A quote from chapter  "3.6 Build a Turnkey Application" where a forth word APPL is created:

To turnkey this application so that it executes APPL command on booting-up, type the following commands:
' APPL 'BOOT ! \ store address of APPL in variable 'BOOT
$100 ERASE \ erase flash
$100 $100 WRITE \ save RAM $100-17F to flash $100-17F
$180 ERASE \ erase flash if this page is used
$180 $180 WRITE \ save RAM $180-1FF to flash $180-1FF

- Using I2C can be done in different way. i would like to use the Arduino library and interface this to Forth. This to also know how to use other Arduino libraries and code that already works in a 'plain Arduino environment'.  I am still looking for more info about this.
Another option is controlling the IO pins fir I2C direct from within Forth as e.g. explained in   https://arduino-forth.com/article/arduino_I2Cinterface


FORTH on Arduino -1-

 FORTH on Arduino

Before trying to install a Forth where changing the bootloader is needed i wanted to experiment with Forths that are more 'plug an play'.

First i tried Yaffaforth

After downloading unpacking it tried to compile it. Seemed that it also needed install FreeMemory. After installing this and spending more time than desired it still kept giveing error messages e.g. 'ip' was not declared in this scope .

As in the Yaffaforth information i found on internet a relative old Arduino version is used and the Yaffaforth is also relative old i decided to try stop and try another Forth for Arduino.

Therefore i moved to eforth of Dr. Ting . This Forth compiled without problems on my PC. Also uploading to the Arduino was easy.

The only issue that needed to be fixed was my terminal configuration. In the code i found the baud-rate and i needed to adjust some CR LF settings. It looks great however i did not yet had time to read all documentation to find a solution for the following issues:

- I want to use more IO including I2C within Forth on my Arduino.

- BUILD DOES> that later changed to CREATE DOES> is not available in eforth. I wanted to use this like i used it years on my RCA 1802 computer.

- How to trick the Arduino so it will start a special Forth word if no terminal input is received within a certain time or depending on a High or Low value on an Arduino pin. This to create a simple reconfigurable embedded Forth system.

So i still have a lot to learn and hope to post something about this process on this blog.. eforth seems a great Forth for Arduino. It was easy to install was for me worth the time spend and i want to investigate it further as you also seem to have access to all arduino libraries.

maandag 16 november 2020

EPROM programmer -2-

This is part 2 of my post about my EPROM programmer. I did not yet tested the EPROM programmer however i want to report that i have tested the I2C_EEPROM that i mounted on my board.

As i mentioned in my last post , having an EEPROM on a UV EPROM board is perhaps a little confusing. It think it can be a valuable add on. Use cases for the additional EEPROM can be;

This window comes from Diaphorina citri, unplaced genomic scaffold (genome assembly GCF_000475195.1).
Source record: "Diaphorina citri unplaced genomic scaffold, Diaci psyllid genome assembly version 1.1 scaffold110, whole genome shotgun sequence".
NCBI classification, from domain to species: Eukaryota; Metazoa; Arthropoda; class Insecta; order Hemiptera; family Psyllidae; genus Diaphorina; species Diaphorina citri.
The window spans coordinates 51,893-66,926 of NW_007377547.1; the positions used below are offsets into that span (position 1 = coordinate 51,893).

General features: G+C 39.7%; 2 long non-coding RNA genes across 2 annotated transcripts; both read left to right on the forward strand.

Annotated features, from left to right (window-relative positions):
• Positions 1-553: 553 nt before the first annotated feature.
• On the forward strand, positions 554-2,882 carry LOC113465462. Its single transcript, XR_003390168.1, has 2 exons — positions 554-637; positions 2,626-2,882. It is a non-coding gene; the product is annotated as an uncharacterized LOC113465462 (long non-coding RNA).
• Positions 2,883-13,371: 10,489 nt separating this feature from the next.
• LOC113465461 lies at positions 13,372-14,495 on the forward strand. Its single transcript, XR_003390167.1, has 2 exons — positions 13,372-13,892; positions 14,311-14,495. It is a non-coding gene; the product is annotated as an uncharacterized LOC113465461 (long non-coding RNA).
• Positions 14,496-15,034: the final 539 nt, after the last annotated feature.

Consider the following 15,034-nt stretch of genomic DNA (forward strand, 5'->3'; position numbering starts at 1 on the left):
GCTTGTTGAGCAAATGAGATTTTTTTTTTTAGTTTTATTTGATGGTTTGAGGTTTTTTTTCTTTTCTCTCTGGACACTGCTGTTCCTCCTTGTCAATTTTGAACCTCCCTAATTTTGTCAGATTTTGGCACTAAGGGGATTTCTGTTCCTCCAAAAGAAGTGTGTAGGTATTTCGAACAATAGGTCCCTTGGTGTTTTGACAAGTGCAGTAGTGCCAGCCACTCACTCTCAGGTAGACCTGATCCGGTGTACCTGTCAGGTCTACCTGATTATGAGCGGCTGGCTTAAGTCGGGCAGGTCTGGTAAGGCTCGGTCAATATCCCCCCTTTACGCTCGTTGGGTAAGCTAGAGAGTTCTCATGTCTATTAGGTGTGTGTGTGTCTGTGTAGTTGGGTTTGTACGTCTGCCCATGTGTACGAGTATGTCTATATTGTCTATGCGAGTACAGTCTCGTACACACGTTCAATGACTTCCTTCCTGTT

• using the EPROM programmer as stand alone device to write the same program to several EPROMs
  • reading several EPROMS to the EEPROM for later investigation
  • comparing EPROMs with EEPROM
  • creating an EPROM emulator
  • using a spare PCB of this programmer to add an I2C_EEPROM to a project (most PCB manufacturers (like JLCPCB send out multiple PCBs)
  • .........

I have recently tested an I2C EEPROM on my PCB and it works fine.
The first sketch used for testing is the sketch below (as found at several places on the internet) and some variants i created of it:
/*
* I2C EEPROM sketch
* this version for 24LC128
*/
#include <Wire.h>
const byte EEPROM_ID = 0x50; // I2C address for 24LC128 EEPROM
// first visible ASCII character '!' is number 33:
int thisByte = 33;
void setup()
{
Serial.begin(9600);Wire.begin();
Serial.println("Writing 1024 bytes to EEPROM");
for (int i=0; i < 1024; i++)
{
I2CEEPROM_Write(i, thisByte);
// go on to the next character
thisByte++;
if (thisByte == 126) // you could also use if (thisByte == '~')
thisByte = 33; // start over
}
Serial.println("Reading 1024 bytes from EEPROM");
int thisByte = 33;
for (int i=0; i < 1024; i++)
{
char c = I2CEEPROM_Read(i);
if( c != thisByte)
{
Serial.println("read error");
break;
}
else
{
Serial.print(c);
}
thisByte++;
if(thisByte == 126)
{
Serial.println();
thisByte = 33; // start over on a new line
}
}
Serial.println();
}
void loop()
{
}
// This function is similar to EEPROM.write()
void I2CEEPROM_Write( unsigned int address, byte data )
{
Wire.beginTransmission(EEPROM_ID);
Wire.write((int)highByte(address) );
Wire.write((int)lowByte(address) );
Wire.write(data);
Wire.endTransmission();
delay(5); // wait for the I2C EEPROM to complete the write cycle
}
// This function is similar to EEPROM.read()
byte I2CEEPROM_Read(unsigned int address )
{
byte data;
Wire.beginTransmission(EEPROM_ID);
Wire.write((int)highByte(address) );